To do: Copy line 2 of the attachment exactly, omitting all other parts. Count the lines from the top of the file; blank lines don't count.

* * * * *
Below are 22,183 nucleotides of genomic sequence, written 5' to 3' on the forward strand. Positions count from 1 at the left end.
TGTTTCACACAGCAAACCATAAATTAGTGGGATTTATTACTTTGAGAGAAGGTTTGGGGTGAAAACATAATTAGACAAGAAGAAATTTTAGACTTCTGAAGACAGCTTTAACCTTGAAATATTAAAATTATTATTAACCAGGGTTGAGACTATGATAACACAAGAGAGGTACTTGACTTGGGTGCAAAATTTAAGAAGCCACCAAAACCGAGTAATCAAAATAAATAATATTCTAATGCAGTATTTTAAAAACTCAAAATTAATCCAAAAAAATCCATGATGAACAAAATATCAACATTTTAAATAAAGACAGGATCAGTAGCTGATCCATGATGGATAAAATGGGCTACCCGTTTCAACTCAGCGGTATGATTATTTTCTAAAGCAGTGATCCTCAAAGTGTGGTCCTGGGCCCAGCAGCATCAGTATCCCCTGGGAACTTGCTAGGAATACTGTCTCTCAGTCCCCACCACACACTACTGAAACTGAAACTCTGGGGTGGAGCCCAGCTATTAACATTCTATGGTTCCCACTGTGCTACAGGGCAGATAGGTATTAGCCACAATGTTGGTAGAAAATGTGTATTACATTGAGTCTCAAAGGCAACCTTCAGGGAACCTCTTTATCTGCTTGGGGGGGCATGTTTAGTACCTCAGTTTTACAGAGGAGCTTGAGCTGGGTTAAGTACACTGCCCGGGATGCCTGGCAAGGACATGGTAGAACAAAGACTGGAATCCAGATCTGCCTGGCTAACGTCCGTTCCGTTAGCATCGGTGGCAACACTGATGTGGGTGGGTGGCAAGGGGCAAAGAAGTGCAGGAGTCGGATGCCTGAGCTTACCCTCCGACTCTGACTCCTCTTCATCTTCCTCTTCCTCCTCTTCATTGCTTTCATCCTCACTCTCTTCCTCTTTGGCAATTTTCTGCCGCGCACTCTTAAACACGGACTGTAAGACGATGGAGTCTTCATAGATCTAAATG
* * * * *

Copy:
TGTTTCACACAGCAAACCATAAATTAGTGGGATTTATTACTTTGAGAGAAGGTTTGGGGTGAAAACATAATTAGACAAGAAGAAATTTTAGACTTCTGAAGACAGCTTTAACCTTGAAATATTAAAATTATTATTAACCAGGGTTGAGACTATGATAACACAAGAGAGGTACTTGACTTGGGTGCAAAATTTAAGAAGCCACCAAAACCGAGTAATCAAAATAAATAATATTCTAATGCAGTATTTTAAAAACTCAAAATTAATCCAAAAAAATCCATGATGAACAAAATATCAACATTTTAAATAAAGACAGGATCAGTAGCTGATCCATGATGGATAAAATGGGCTACCCGTTTCAACTCAGCGGTATGATTATTTTCTAAAGCAGTGATCCTCAAAGTGTGGTCCTGGGCCCAGCAGCATCAGTATCCCCTGGGAACTTGCTAGGAATACTGTCTCTCAGTCCCCACCACACACTACTGAAACTGAAACTCTGGGGTGGAGCCCAGCTATTAACATTCTATGGTTCCCACTGTGCTACAGGGCAGATAGGTATTAGCCACAATGTTGGTAGAAAATGTGTATTACATTGAGTCTCAAAGGCAACCTTCAGGGAACCTCTTTATCTGCTTGGGGGGGCATGTTTAGTACCTCAGTTTTACAGAGGAGCTTGAGCTGGGTTAAGTACACTGCCCGGGATGCCTGGCAAGGACATGGTAGAACAAAGACTGGAATCCAGATCTGCCTGGCTAACGTCCGTTCCGTTAGCATCGGTGGCAACACTGATGTGGGTGGGTGGCAAGGGGCAAAGAAGTGCAGGAGTCGGATGCCTGAGCTTACCCTCCGACTCTGACTCCTCTTCATCTTCCTCTTCCTCCTCTTCATTGCTTTCATCCTCACTCTCTTCCTCTTTGGCAATTTTCTGCCGCGCACTCTTAAACACGGACTGTAAGACGATGGAGTCTTCATAGATCTAAATG